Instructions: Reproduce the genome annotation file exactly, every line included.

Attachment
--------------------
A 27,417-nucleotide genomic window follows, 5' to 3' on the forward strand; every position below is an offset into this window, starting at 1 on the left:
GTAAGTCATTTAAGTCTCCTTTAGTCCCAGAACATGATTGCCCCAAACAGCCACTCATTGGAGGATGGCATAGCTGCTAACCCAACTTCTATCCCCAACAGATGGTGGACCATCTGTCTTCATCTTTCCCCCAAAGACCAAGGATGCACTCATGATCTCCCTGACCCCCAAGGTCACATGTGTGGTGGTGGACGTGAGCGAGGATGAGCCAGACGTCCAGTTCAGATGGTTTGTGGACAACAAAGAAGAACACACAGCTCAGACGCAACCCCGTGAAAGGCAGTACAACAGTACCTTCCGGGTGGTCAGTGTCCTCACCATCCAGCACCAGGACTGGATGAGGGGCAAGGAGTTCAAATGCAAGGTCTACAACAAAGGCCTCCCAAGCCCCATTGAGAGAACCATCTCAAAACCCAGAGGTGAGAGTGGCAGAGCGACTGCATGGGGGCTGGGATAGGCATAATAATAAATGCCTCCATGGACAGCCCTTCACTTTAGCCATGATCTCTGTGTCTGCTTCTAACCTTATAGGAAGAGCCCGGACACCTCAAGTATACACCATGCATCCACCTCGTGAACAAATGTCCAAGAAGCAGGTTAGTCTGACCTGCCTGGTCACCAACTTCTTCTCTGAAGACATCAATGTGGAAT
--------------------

A 27,417-nucleotide genomic window follows, 5' to 3' on the forward strand; every position below is an offset into this window, starting at 1 on the left:
GTAAGTCATTTAAGTCTCCTTTAGTCCCAGAACATGATTGCCCCAAACAGCCACTCATTGGAGGATGGCATAGCTGCTAACCCAACTTCTATCCCCAACAGATGGTGGACCATCTGTCTTCATCTTTCCCCCAAAGACCAAGGATGCACTCATGATCTCCCTGACCCCCAAGGTCACATGTGTGGTGGTGGACGTGAGCGAGGATGAGCCAGACGTCCAGTTCAGATGGTTTGTGGACAACAAAGAAGAACACACAGCTCAGACGCAACCCCGTGAAAGGCAGTACAACAGTACCTTCCGGGTGGTCAGTGTCCTCACCATCCAGCACCAGGACTGGATGAGGGGCAAGGAGTTCAAATGCAAGGTCTACAACAAAGGCCTCCCAAGCCCCATTGAGAGAACCATCTCAAAACCCAGAGGTGAGAGTGGCAGAGCGACTGCATGGGGGCTGGGATAGGCATAATAATAAATGCCTCCATGGACAGCCCTTCACTTTAGCCATGATCTCTGTGTCTGCTTCTAACCTTATAGGAAGAGCCCGGACACCTCAAGTATACACCATGCATCCACCTCGTGAACAAATGTCCAAGAAGCAGGTTAGTCTGACCTGCCTGGTCACCAACTTCTTCTCTGAAGACATCAATGTGGAAT